Between 1776 and now– America had slaves, where humans literally owned other humans by force, bought and sold them like cattle, raped them, all sorts of horrible things. And then there was a civil war, and 620,000 people died. In contrast, about 6000+ Americans died in Iraq (more would’ve committed suicide, and gone home maimed and wounded), but consider the order-of-magnitude difference there. By the way– about 400,000+ Americans died in WW2, and 27,000,000 Russians died. Can you imagine 27 million dead bodies? About 3-6m of them died from famine and disease, which is basically all of Singapore. It’s hard to imagine.)
 
I guess the point I’m trying to make is– it’s easy for a young Singaporean born into peace and prosperity to overlook the fact that our species is violent and destructive.  There have been so many atrocities even in fairly recent times– WW2, Vietnam, Korea, the killing fields in Cambodia. The situation in Syria right now. People say things like “Oh, it’s never been better!” and that’s a good thing, but it’s hard to be too paranoid about the state of our species. It still sucks to be a black person in America, the aftershocks of slavery aren’t done yet. And kids are still getting shot every day. And people die in car accidents every day. And we have crappy diets and sedentary lifestyles (that we feel guilty and ashamed about, which seems to make it worse), and it’s just a whole lot of death and suffering.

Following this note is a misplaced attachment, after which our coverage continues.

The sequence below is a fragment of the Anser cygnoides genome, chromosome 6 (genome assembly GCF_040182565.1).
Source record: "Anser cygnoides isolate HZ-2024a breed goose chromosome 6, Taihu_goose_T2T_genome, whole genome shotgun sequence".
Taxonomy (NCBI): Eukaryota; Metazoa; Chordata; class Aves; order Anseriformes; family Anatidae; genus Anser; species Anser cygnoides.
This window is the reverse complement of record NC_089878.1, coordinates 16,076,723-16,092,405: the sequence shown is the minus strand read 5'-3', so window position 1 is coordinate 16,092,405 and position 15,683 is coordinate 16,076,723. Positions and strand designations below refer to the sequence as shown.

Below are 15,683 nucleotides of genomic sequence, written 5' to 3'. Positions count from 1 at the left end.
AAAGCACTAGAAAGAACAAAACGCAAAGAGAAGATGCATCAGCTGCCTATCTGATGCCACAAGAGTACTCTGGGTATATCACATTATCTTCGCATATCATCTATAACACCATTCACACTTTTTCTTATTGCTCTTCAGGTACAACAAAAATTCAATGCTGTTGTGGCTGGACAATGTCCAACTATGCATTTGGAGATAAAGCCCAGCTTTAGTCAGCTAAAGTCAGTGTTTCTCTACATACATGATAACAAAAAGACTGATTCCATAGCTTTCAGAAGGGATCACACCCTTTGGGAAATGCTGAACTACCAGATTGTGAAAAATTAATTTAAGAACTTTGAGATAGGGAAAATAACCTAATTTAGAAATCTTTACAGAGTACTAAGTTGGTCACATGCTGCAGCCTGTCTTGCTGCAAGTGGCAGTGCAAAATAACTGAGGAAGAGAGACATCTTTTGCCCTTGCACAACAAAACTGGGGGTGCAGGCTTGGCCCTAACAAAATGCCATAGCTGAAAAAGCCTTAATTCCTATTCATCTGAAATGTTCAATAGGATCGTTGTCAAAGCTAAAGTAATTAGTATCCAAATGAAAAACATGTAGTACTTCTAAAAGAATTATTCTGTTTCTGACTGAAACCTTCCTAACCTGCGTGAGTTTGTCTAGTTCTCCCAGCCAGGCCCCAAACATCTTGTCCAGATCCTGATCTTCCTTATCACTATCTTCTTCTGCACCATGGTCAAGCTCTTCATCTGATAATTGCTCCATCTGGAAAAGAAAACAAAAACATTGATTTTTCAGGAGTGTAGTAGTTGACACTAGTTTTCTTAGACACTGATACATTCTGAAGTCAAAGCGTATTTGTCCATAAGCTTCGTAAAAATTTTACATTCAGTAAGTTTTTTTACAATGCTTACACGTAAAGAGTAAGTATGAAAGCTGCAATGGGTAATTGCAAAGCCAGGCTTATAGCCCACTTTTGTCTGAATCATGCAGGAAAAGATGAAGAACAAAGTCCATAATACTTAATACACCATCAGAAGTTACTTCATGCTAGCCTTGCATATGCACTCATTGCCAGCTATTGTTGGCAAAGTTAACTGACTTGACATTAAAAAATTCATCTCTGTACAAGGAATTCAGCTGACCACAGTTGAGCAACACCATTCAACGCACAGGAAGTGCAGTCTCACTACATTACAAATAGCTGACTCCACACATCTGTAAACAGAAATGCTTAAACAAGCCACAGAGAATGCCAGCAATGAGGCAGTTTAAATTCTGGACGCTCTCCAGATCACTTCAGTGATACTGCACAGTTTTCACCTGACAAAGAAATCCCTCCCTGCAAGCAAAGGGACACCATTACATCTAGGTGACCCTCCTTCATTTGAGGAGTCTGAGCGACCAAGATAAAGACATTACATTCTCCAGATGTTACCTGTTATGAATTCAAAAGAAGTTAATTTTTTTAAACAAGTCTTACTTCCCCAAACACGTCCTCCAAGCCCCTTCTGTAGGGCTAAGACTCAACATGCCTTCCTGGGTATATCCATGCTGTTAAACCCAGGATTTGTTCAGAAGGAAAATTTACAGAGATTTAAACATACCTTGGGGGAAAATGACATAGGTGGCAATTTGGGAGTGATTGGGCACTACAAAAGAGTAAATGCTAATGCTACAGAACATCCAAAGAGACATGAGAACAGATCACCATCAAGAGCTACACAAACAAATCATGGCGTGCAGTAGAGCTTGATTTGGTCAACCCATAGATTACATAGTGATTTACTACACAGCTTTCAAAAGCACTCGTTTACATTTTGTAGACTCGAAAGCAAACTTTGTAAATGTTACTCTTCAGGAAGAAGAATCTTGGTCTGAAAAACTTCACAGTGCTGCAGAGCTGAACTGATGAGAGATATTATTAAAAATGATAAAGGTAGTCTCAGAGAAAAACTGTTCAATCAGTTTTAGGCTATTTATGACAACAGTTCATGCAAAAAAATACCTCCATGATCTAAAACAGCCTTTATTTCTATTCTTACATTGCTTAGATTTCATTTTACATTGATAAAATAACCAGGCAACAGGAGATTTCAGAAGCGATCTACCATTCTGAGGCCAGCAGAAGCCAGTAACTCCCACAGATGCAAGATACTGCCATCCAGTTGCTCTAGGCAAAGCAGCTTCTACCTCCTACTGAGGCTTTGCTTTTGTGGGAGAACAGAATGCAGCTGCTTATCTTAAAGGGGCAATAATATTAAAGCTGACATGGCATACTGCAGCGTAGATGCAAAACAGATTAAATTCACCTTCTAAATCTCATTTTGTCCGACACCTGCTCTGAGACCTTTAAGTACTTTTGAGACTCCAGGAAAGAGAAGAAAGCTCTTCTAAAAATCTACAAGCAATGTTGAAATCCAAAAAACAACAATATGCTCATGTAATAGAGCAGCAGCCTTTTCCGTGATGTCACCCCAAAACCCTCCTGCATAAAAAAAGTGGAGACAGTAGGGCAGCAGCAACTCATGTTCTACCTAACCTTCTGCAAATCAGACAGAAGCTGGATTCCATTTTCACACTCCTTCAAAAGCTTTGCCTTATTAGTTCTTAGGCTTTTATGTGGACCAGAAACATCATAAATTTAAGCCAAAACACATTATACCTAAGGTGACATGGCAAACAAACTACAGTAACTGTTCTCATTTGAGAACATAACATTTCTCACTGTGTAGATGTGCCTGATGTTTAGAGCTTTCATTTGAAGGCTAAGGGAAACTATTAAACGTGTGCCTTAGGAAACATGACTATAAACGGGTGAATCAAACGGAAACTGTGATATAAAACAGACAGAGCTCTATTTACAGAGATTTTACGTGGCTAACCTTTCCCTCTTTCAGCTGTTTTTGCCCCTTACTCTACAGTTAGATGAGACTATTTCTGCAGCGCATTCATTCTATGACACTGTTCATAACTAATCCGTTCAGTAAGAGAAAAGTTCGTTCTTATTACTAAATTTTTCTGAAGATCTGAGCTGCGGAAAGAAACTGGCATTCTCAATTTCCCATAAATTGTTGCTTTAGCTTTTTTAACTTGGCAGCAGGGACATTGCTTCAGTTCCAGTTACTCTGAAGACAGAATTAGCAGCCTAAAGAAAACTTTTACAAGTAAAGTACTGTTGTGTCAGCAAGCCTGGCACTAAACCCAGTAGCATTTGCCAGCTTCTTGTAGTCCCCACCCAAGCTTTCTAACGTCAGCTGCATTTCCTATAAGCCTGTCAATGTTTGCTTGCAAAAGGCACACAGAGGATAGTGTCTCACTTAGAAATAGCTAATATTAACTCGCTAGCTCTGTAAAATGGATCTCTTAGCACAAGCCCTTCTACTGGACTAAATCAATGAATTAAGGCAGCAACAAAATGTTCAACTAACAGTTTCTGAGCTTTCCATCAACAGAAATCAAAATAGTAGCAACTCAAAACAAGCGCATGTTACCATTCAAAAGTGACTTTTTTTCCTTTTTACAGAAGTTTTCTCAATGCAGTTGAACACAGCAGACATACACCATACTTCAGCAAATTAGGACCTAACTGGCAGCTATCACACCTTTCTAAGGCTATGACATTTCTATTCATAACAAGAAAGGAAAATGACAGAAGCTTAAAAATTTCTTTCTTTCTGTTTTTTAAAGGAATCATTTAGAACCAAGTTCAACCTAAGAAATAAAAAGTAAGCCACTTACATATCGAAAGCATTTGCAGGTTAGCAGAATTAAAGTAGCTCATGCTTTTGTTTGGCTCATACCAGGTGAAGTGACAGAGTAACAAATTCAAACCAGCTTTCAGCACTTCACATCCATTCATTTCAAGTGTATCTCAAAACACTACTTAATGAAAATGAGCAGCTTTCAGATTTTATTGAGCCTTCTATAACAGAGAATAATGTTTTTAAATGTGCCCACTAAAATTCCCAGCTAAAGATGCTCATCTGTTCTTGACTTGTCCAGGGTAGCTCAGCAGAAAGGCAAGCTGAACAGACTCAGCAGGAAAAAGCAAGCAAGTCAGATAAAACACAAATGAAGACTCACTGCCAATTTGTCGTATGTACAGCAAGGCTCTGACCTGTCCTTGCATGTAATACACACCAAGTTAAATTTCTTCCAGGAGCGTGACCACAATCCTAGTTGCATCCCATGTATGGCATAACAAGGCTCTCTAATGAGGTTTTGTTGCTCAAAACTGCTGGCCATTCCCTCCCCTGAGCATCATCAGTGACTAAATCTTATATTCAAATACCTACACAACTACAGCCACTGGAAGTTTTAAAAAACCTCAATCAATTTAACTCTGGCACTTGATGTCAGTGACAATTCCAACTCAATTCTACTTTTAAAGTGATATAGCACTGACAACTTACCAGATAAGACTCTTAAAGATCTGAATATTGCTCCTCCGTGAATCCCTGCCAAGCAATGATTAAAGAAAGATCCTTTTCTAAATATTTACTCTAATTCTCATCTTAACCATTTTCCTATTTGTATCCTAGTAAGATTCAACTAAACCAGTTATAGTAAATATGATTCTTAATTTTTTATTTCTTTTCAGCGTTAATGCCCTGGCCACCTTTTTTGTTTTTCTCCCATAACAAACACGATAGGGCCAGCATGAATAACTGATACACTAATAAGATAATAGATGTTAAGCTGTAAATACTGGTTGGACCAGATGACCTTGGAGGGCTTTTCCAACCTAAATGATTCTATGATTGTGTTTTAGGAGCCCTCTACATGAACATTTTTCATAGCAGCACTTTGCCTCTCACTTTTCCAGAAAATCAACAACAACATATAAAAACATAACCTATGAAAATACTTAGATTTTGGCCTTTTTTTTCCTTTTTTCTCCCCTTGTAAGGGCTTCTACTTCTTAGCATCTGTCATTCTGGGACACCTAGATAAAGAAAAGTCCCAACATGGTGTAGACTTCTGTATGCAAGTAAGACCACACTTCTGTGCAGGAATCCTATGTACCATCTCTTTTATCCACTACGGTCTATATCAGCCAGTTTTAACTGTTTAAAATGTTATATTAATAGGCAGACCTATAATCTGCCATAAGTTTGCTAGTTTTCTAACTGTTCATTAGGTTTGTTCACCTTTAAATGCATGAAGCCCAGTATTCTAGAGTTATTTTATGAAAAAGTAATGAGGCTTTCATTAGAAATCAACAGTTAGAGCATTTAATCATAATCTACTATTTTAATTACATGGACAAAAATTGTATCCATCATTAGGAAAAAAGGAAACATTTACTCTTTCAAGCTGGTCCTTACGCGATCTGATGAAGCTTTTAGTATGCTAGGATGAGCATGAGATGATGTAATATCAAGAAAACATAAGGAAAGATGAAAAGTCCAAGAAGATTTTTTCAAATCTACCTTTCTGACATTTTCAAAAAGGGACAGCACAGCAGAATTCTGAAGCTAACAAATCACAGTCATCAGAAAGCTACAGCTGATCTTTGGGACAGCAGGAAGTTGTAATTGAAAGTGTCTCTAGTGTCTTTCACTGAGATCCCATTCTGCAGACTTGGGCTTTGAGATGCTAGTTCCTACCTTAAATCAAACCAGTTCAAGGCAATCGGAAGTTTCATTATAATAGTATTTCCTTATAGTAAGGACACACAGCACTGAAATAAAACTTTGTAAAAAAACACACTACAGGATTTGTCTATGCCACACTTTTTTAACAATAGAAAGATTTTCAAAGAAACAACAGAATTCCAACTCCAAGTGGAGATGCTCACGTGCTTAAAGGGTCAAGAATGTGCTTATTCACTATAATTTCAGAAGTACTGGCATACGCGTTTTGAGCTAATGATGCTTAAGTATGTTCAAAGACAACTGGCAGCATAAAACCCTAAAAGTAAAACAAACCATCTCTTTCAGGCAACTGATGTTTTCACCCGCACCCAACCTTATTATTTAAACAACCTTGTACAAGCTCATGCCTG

I suppose I’m trying to build up a sort of case here. I can’t say “civilisation is more bad than good”, or “civilisation is worse than the alternative”, because obviously we have a whole bunch of great things. Fewer people die in childbirth and from early childhood diseases and stuff than ever before. Life expectancies are going up.
 
But I think the point I’m trying to make is that the world we’re living in isn’t quite good enough. We can and should do better, for ourselves and our children and so on because life is precious and fleeting. And every day when I go to work I sit in a comfortable office surrounded by colleagues I enjoy– I do go through a shitty commute to get there, suffering along with thousands of other people who’re subjected to the same thing– but it’s probably better than anything my parents or grandparents endured. And every day I get to look out the window and see many instances of my grandfather toiling in the sun and rain, working hard in difficult conditions so that his grandchildren might someday enjoy the privilege of middle-class guilt and maybe write blogposts about it to make sense of his thoughts and feelings.
 
TBC
 
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[1] This has changed more in our globalised era– while there’s more paperwork, I could theoretically leave Singapore, my hometown, and go live somewhere else. But that doesn’t feel like a very real possibility to me, and probably because I grew up never having entertained that prospect seriously. I was born pledging allegiance to a flag, singing a national anthem, doing involuntary military service… and grew up eating the food, speaking the language– to migrate somewhere else permanently would be rather tedious, and I think people from sedentary cultures are generally uncultured to be tedium-averse, or novelty-averse. I not sure.